Ideas that sound like viable businesses in one part of the world may not translate as well to others. That was one of the challenges that emerged in the pitch for SoroTouch, which offers an app and also runs tutoring centers that teach the abacus method to do calculations. (The method is apparently very effective.) According to the company’s founder, the tool is popular among the many cram schools that dot Japan, where the company is based.

But in front of a panel of U.S. judges, the value of calculations and cram schools seemed to miss the mark. As a Kumon alumnus, I certainly appreciate all the practical use cases for quick mental calculations (especially when it comes time to split the dinner bill). When it comes to math education, however, the trend is focusing on deeper conceptual understanding and application to real-world problems. As math reformer Conrad Wolfram suggests, why not let computers handle the computations?

The ‘X’ for ‘Y’

“Netflix for education.” “Uber for tutors.” It’s a common and catchy marketing tactic to align one’s service with a popular brand. It can be risky as well. “Facebook for education” just doesn’t evoke the same fuzzy feelings as it used to.

That pitching tactic remains alive and well. At the competition was Caribu, which billed itself as a “FaceTime meets podcast” service that aims to help to connect parents and children via an interactive video call for reading and drawing activities. Think live screen-sharing with digital books that one can also doodle on. There was also Giide, which its founders described as podcasts for professional learning. “Learning must be reshaped to fit our lifestyle,” so goes the company’s flyer, which presumably means listening to a lot of bite-sized audio lessons on the go.

Still Trying to Afford College

Money talks, and when it comes to the cost of higher education, the issue still screams for attention and solutions. Edmit, which provides tools to help students and families research higher-ed costs and find financial aid opportunities, won the Launch competition. The startup claims it can provide more accurate cost estimates based on personal, geographical and publicly available data sets. It all sounded enticing enough to get Bridget Burns to ask: “Why hasn’t the College Board acquired you?”

All the world’s a stage when you’re a startup, and life becomes a pitch in front of investors, advisers, reporters, partners and potential acquirers.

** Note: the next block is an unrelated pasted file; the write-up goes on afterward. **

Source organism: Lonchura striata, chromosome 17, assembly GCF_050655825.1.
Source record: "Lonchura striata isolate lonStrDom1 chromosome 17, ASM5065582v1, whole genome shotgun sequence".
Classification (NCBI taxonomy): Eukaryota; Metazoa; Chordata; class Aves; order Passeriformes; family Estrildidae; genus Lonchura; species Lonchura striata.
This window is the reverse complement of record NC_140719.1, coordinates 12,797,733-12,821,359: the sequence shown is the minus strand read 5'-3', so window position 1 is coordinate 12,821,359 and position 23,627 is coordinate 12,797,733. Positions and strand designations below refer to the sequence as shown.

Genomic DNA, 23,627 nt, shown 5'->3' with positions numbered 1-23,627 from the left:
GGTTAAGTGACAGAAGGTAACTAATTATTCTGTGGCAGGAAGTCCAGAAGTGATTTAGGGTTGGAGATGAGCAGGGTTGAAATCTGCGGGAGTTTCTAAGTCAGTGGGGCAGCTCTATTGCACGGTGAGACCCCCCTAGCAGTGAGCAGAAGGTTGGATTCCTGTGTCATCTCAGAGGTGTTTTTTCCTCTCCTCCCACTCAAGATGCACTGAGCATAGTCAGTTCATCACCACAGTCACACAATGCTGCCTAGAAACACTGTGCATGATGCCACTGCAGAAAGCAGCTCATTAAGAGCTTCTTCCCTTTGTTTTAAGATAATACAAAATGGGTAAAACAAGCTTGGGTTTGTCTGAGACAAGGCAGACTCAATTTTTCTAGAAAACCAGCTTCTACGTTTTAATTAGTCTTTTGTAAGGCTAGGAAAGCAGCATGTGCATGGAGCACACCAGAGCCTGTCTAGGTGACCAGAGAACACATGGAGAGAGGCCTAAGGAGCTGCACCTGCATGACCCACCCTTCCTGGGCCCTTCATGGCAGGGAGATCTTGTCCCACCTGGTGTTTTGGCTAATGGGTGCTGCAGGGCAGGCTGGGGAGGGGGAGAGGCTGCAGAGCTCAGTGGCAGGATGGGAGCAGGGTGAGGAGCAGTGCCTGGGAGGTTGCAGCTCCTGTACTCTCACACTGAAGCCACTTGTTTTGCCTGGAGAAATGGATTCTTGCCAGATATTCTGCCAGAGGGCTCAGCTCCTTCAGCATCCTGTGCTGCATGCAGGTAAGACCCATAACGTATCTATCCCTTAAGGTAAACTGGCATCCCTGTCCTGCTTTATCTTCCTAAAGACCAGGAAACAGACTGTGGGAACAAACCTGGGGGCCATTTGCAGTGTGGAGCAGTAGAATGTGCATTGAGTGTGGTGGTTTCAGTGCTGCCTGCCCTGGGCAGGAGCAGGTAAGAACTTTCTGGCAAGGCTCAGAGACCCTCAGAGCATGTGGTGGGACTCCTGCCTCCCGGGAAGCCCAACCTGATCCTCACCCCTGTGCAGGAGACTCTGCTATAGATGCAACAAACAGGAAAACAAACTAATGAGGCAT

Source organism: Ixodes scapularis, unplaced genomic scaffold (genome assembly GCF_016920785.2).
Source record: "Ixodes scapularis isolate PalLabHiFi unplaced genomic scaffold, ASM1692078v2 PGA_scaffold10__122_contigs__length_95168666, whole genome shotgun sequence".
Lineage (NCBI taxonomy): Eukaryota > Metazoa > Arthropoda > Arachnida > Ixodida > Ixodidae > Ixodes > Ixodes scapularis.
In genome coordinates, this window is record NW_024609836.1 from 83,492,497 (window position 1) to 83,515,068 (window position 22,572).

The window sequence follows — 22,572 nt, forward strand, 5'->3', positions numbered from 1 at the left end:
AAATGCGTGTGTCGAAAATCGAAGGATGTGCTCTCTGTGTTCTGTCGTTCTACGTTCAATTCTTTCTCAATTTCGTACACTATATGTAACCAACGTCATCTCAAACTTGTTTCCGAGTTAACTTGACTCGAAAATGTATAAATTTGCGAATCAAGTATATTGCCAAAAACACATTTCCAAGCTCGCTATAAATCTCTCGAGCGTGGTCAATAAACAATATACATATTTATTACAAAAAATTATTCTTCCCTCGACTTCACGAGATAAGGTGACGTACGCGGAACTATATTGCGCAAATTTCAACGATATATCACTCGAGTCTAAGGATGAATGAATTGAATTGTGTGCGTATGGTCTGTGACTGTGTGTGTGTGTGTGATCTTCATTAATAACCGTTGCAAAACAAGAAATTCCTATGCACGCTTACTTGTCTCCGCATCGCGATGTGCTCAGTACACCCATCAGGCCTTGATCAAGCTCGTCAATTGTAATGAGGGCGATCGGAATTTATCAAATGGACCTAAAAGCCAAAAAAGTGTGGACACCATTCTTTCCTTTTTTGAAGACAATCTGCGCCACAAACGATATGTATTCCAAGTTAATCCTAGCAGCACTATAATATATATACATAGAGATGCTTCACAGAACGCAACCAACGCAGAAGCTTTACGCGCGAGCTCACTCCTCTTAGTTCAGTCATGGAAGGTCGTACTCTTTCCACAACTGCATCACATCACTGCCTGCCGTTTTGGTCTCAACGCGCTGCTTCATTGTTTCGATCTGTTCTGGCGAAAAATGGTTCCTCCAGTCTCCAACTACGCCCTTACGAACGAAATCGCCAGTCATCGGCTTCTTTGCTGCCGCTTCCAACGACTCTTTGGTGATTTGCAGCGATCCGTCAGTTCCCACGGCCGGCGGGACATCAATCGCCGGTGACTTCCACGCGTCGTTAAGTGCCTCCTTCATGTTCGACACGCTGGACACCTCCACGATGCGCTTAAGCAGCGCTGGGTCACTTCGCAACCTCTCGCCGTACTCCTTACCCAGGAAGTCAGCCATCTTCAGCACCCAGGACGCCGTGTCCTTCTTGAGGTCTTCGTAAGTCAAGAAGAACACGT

Those hats were represented in the panel of judges at this week’s SXSW EDU Launch Competition, which included Bridget Burns, executive director of the University Innovation Alliance; Vince Chan, co-founder at Creta Ventures; Jonathan Rochelle, product management director at Google for Education; and your correspondent.

The annual tradition dates back to 2012, and features early-stage companies showing off the latest efforts to solve intractable problems across the education landscape. Eight startups took the stage this year.

Over the years I have attended dozens of demo days and exhibitions, and slogged through what already feels like a lifetime of pitches in my inbox. Yet this was my first time participating as a judge, a role that forced me to pay extra close attention.

Some things were once simpler: Edtech pitches used to concentrate on either the K-12 or higher education market. Others, like the repackaging of buzzwords and branding tactics, stay the same. And ageless problems, like helping kids read and pay for college, remain in need of solutions.

Here are my reflections from playing edtech judge for a morning.

Education Is Encompassing Everything

“So where’s the education in this?”

That’s the question that Google’s Rochelle posed to Chelsea Sprayregen, CEO of Pie for Providers—and not because the startup’s name sounds like food. The company offers a suite of administrative software to help daycare providers execute a variety of tasks, from managing government subsidies to financial bookkeeping.

It was an honest, earnest question—but one that raised broader questions about whether there’s a meaningful distinction between childcare and education. Certainly they overlap; few would deny that childcare services make an impact on a child’s development.